The researchers examined a problem solved by Google's D-Wave computer that involved finding the ground state of an erratically operating magnet called a spin glass. The researchers came up with a model of a hypothetical system that could solve the problem equally as well just using components that operated by the laws of classical physics.
"Based on these results, we conclude that classical models for the D-Wave machine are not ruled out," the paper stated. In other words, while D-Wave claims its computer is based on quantum mechanics, it is possible that the results it gets can be achieved using only standard classical physics.
Williams said the paper fell short in that it only looked at one case. "There are many other papers that show excellent agreement between our processes and quantum mechanics," Williams said, referring to numerous published studies that D-Wave and other researchers have published. "All those experimental results cannot possibly be explained by a classical model."
D-Wave founder and Chief Technology Officer Geordie Rose goes into this argument in more detail on the company's blog.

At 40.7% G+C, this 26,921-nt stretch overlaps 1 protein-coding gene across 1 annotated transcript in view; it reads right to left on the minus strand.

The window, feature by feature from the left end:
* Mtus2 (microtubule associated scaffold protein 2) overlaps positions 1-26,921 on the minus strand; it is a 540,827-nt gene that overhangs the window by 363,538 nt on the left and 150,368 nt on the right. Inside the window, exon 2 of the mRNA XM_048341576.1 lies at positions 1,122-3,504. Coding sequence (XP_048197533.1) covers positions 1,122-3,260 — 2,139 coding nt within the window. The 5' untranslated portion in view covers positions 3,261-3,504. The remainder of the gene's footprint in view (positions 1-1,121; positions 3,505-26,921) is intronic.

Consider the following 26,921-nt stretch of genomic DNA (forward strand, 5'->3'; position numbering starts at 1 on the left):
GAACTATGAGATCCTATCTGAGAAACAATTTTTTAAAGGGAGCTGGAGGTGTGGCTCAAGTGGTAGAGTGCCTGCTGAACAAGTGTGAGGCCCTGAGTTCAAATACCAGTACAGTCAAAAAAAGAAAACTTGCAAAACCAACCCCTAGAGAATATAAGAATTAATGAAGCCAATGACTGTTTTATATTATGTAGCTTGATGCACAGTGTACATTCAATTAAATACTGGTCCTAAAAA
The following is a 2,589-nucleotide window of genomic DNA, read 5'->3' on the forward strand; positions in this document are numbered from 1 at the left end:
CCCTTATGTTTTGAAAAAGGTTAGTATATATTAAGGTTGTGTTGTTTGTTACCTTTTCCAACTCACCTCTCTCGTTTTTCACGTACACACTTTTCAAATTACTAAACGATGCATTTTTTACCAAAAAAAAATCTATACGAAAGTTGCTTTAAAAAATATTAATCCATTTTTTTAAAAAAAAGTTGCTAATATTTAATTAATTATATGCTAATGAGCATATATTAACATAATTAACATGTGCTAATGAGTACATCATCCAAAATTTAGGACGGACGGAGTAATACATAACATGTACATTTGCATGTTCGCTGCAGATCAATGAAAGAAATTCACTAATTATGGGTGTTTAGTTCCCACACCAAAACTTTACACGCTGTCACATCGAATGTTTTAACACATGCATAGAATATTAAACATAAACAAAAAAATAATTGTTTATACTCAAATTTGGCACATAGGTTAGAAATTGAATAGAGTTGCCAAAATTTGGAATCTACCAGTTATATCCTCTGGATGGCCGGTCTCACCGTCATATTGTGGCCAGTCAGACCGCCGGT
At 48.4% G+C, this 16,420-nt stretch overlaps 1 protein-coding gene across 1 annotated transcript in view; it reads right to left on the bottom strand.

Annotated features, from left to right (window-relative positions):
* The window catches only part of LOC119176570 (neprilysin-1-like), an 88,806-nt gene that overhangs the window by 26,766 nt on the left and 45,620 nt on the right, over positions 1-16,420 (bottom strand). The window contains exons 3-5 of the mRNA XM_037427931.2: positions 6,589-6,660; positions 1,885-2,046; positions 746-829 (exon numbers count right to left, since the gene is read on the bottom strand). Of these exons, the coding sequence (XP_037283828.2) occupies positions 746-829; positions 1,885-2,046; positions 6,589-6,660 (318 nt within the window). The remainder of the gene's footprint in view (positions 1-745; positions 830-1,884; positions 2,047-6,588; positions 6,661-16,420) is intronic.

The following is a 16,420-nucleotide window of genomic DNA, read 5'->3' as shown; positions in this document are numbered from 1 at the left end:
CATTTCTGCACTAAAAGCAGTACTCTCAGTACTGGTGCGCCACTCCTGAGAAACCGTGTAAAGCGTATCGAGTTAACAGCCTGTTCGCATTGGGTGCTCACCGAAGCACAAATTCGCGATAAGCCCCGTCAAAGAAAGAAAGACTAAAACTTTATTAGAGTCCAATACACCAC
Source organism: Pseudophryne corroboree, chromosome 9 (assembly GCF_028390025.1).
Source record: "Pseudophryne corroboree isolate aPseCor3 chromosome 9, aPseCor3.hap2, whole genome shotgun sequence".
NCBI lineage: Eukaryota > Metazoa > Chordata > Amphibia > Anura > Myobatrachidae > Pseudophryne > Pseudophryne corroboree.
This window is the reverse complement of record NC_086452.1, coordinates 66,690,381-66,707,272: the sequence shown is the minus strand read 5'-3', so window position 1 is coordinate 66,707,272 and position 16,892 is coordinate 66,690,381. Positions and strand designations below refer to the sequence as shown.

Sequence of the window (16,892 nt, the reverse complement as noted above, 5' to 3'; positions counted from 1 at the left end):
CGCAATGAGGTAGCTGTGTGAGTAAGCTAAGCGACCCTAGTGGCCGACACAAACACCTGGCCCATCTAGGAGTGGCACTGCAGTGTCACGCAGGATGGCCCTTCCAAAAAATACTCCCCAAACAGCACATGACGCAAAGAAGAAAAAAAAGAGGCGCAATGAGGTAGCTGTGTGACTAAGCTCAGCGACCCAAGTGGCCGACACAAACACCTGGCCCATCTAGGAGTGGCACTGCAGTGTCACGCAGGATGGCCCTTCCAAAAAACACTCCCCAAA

More information about the performance of D-Wave's quantum processor has also recently come to light directly from Google.
The Google benchmarks, posted last month, show mixed results, though Google engineers admitted the performance may improve dramatically with future editions of D-Wave's processors, particularly for severely complex problems.
The D-Wave 2 processor was able to complete some problems much faster than traditional computers. But for other problems, the difference between the two was not as great as expected.
"There are problems for which the classical solver wins or at least achieves similar performance," a Google blog post on the benchmarks stated. However, it added, "but the inverse is also true. For each classical solver, there are problems for which the [quantum] hardware does much better."
Google engineers had suggested that performance will improve as D-Wave continues to double the number of qubits on its processors. A qubit, or quantum bit, is the basic unit of information for quantum computing. Unlike a regular binary bit, a qubit is able to hold two states at a single time, an effect called superposition that could be a key element to powerful quantum computers.
Currently Google uses the 512-qubit D-Wave processor, but D-Wave plans to introduce a 1,024-qubit model this year, and a 1,024-qubit processor in 2015.
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